Inappropriate, disruptive, or hostile behavior between nursing home residents is a sizable and growing problem, according to new research from Weill Cornell Medical College and Cornell University.
The study found that nearly one in five nursing home residents were involved in at least one negative and aggressive encounter with one or more fellow residents over the previous four weeks. These included acts of verbal or physical abuse, inappropriate sexual behavior, or invasion of privacy, among other incidents, known collectively as resident-to-resident elder mistreatment. Researchers discussed the finding at a press briefing at the 2014 Gerontological Society of America (GSA) Annual Scientific Meeting in Washington. They presented the full study results at a GSA symposium.
"This is the first study to directly observe and interview residents to determine the prevalence and predictors of elder mistreatment between residents in nursing homes," said Dr. Karl Pillemer, a professor of gerontology in medicine at Weill Cornell and the Hazel E. Reed Professor in the Department of Human Development at Cornell University. "The findings suggest that these altercations are widespread and common in everyday nursing home life. Despite the acute urgency of the problem, resident-to-resident mistreatment is under-reported. Increased awareness and the adoption of effective interventions are greatly needed."
Over the past two decades, researchers, policymakers, and the public have become increasingly concerned with the problem of elder abuse. However, most of this research has been conducted among community-dwelling older adults--that is, those who live someplace other than a nursing home - and focused on mistreatment perpetrated by family members. In recent years, research and clinical experience have shifted the focus to abuse by nursing home staff against vulnerable residents, such as elderly dementia sufferers. But the new study, funded by the National Institute on Aging, suggests that a more frequent threat to residents is aggression committed by other cohabitants.
Dr. Pillemer and his co-author, Dr. Mark Lachs, randomly selected 10 skilled nursing facilities with more than 2,000 residents in New York state. The facilities were comparable in size and classification to other large nursing homes at the state and national level. The researchers used multiple data sources and methods -including staff interviews and reports, direct observation, and a research-based questionnaire for both residents and staff--to record the total number of incidents of mistreatment between residents.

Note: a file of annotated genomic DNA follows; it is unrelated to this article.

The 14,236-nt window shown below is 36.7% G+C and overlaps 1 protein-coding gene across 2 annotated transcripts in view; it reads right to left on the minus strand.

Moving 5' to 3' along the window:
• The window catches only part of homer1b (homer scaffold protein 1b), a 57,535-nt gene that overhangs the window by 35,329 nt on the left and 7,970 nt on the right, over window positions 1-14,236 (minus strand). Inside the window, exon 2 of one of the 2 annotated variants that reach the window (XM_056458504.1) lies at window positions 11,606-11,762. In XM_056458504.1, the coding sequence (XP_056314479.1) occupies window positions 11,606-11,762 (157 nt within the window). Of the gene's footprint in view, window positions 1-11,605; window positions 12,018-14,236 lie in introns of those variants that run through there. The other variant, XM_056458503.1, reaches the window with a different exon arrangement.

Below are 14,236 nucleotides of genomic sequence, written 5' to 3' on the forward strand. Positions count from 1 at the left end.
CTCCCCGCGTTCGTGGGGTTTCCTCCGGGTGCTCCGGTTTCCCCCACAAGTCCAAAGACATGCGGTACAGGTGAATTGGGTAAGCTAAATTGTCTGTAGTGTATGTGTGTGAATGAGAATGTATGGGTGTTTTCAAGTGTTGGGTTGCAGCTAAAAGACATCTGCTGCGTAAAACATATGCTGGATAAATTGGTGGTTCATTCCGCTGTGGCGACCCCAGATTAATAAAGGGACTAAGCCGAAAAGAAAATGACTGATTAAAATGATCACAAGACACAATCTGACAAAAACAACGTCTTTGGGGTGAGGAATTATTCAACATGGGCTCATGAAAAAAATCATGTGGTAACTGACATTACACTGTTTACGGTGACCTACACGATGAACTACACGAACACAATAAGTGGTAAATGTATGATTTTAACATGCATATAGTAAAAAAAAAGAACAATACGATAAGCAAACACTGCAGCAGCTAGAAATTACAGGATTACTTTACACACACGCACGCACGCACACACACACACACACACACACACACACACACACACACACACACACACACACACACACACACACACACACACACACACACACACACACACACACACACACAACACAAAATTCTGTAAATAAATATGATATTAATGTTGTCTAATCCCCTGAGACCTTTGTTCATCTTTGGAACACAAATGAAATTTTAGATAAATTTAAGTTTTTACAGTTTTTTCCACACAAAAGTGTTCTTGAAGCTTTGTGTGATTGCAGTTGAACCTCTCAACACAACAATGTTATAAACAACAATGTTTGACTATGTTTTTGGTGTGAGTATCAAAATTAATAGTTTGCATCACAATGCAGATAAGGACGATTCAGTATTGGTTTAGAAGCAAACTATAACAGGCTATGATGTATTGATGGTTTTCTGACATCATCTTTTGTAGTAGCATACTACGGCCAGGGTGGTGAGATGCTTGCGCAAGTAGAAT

They determined that resident-to-resident elder mistreatment affected 19.8 percent of residents over a four-week period. Specific types of mistreatment included verbal incidents, such as cursing, screaming or yelling at another person (16 percent); physical incidents, such as hitting, kicking or biting (5.7 percent); and sexual incidents, such as exposing one's genitals, touching other residents, or attempting to gain sexual favors (1.3 percent). A fourth category, which involved 10.5 percent of people, included unwelcome entry into another resident's room or going through another resident's possessions.
The research also suggests that individuals who are most likely to be involved in a mistreatment incident are younger, less cognitively and physically impaired, and prone to disruptive behavior, compared to fellow residents. There was no significant difference between men and women, and African Americans were less likely to be involved than non-Latino white and Latino residents. The investigators noted that the study did not distinguish victims from perpetrators of resident-to-resident elder mistreatment.
"People who typically engage in resident-on-resident abuse are somewhat cognitively disabled but physically capable of moving around the facility. Often, their underlying dementia or mood disorder can manifest as verbally or physically aggressive behavior. It's no surprise that these individuals are more likely to partake in arguments, shouting matches, and pushing and shoving, particularly in such close, crowded quarters," Dr. Pillemer said.
Dr. Pillemer and Dr. Lachs, who is the medical director of the New York City Elder Abuse Center, believe intervention should be targeted toward these individuals. They recommend programs that educate and train nursing home staff to recognize and report resident-to-resident elder mistreatment; provide guidelines for staff to follow when incidents occur; and use an approach that considers the needs and abilities of individual residents.
"We urgently need strategies to address this under-recognized problem, which affects fully one-fifth of all residents, erodes their quality of life, and is stressful for staff to manage," said Dr. Lachs, co-chair of the Division of Geriatrics and Gerontology and the Irene F. and I. Roy Psaty Distinguished Professor of Clinical Medicine at Weill Cornell.